~ How to Sell Yourself on Lifestyle Change -- "Depending on who you ask, up to 85% percent of all New Year’s resolutions involved some element of lifestyle change, be it weight loss, exercise, better nutrition, improved life-balance or more sleep. And, of those, nearly 50% have been broken by the end of January, while 90% bite the dust by June."
~ How to Survive (and Thrive) During the Holidays When You Feel Alone -- "While there are many ways to be happy by yourself, I think there’s something about the holidays and the festiveness of it all that gets people down if they feel alone. For some, it’s a real low point, so much so that depression can hit and times can get pretty dire. I was thinking about those of you who are going through this during this holiday season, and my heart goes out to you. If this time of year is getting you down, and you feel alone, here are some suggestions for things to do."
~ The 10 Step Cure for the Post-Christmas Letdown -- "The buildup to Christmas and all the year end holidays is so long and so pervasive that when Christmas finally comes and then goes, for many people a kind of post-Christmas slump sets in. If this happens to you, I have very good news. You can keep the delightful elements of Christmas alive throughout the year. You can feel the joy of Christmas all year. Here's how you can incorporate the special aspects of Christmas into your life."
~ Treating Self-Injury -- "In the Western world, public awareness of self-injurious behavior seems to have increased dramatically in the last ten years. As the topic of several popular films (Thirteen, Secretary) and popular television talk shows, self-injury is becoming much more visible."
~ Re-Engineering Philosophy for Limited Beings -- "Many current philosophers, even ostensively naturalist ones, are rightly accused of doing philosophy in a way that actually keeps it hermetically closed against science. In Wimsatt's hands, however, philosophy becomes part and parcel of science. The resulting book, even if aimed at philosophers (who are sorely in need of Wimsatt's counsel), may therefore be read with benefit by, among others, theoretically inclined biologists and psychologists."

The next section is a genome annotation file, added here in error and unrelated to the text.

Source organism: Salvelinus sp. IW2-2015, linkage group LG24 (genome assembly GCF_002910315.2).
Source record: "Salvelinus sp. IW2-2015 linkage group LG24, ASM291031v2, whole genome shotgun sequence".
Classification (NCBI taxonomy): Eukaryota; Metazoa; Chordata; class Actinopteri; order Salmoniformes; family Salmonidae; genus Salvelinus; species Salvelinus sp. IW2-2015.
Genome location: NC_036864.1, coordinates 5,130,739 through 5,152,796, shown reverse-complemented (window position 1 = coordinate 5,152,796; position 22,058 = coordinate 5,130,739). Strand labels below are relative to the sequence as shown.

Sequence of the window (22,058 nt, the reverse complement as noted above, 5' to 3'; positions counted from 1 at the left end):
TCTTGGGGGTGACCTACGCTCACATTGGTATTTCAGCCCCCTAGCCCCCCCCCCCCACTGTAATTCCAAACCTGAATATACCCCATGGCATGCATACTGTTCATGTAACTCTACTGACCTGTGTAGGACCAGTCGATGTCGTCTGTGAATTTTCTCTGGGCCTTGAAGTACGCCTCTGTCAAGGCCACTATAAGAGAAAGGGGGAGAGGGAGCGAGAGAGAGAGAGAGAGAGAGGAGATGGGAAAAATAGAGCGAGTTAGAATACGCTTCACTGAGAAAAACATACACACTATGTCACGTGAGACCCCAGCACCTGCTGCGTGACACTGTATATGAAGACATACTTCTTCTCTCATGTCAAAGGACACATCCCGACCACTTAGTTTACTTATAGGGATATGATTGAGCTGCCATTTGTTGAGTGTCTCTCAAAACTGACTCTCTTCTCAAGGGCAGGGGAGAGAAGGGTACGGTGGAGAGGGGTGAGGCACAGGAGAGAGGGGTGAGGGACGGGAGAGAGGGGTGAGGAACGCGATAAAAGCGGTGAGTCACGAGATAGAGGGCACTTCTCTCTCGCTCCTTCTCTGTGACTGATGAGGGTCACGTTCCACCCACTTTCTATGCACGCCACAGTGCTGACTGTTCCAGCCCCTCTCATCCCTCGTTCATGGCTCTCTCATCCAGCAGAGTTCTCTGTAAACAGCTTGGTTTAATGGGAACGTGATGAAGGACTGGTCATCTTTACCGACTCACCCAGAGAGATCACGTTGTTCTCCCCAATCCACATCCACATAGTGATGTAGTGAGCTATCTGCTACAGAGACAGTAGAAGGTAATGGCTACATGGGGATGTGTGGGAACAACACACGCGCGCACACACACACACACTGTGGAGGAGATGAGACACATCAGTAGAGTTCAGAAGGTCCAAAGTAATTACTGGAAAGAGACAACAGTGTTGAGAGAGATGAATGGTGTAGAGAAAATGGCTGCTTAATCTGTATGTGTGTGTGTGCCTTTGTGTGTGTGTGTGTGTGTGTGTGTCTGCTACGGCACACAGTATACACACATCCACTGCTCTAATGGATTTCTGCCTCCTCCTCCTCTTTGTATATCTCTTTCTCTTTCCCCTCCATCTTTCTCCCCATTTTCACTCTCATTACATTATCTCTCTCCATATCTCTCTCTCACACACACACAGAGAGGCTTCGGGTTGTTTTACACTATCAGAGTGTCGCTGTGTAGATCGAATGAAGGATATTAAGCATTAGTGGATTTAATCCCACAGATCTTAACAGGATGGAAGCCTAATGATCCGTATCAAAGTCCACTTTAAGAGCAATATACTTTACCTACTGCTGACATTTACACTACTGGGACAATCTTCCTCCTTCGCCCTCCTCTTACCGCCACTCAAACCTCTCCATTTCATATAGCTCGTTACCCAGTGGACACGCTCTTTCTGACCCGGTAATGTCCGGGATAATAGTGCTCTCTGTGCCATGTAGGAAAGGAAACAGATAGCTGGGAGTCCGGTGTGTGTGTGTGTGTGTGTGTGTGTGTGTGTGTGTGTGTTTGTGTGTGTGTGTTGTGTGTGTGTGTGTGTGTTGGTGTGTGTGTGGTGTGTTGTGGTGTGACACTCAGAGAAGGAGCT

~ Aristotle, Emotions, and Education -- "Aristotle, Emotions, and Education by Kristján Kristjánsson is a new interdisciplinary study dealing with the relations between psychology, education, and philosophy. More specifically Kristjánsson's book deals with the philosophy of Aristotle and its contemporary relevance to pedagogy (called "educational philosophy" by Kristjánsson)."

~ Ralph Waldo and the Word -- "One hundred thirty five years ago, on Christmas Day, an aged and ailing Ralph Waldo Emerson disembarked at Alexandria, the cradle of Hellenistic Christendom, whence the Holy Family had fled Herod long centuries before. Emerson was one of the first Americans to be conscious of living in what seemed to be a post-Christian age, though it was more precisely the post-Puritan, or perhaps post-Protestant predicament, and, at least to that extent, post-Modern."
~ A Question of Blame When Societies Fall -- "Dragoon is also home to an archaeological research center, the Amerind Foundation, where a group of archaeologists, cultural anthropologists and historians converged in the fall for a seminar, “Choices and Fates of Human Societies.” What the scientists held in common was a suspicion that in writing his two best-selling sagas of civilization — the other is “Guns, Germs and Steel” — Dr. Diamond washed over the details that make cultures unique to assemble a grand unified theory of history."
~ Please sir, can we have some more? -- "THE novels of Charles Dickens are not on sale in supermarkets, they have not been endorsed by Richard and Judy, and – having been dead since 1870 – Dickens does not share the golden Edinburgh postcode of JK Rowling, Ian Rankin and Alexander McCall Smith. Yet despite this failure to adopt any of these tested strategies for becoming a bestseller, Dickens remains one of Britain's most loved authors, and his nourishing books make much contemporary writing seem very thin gruel."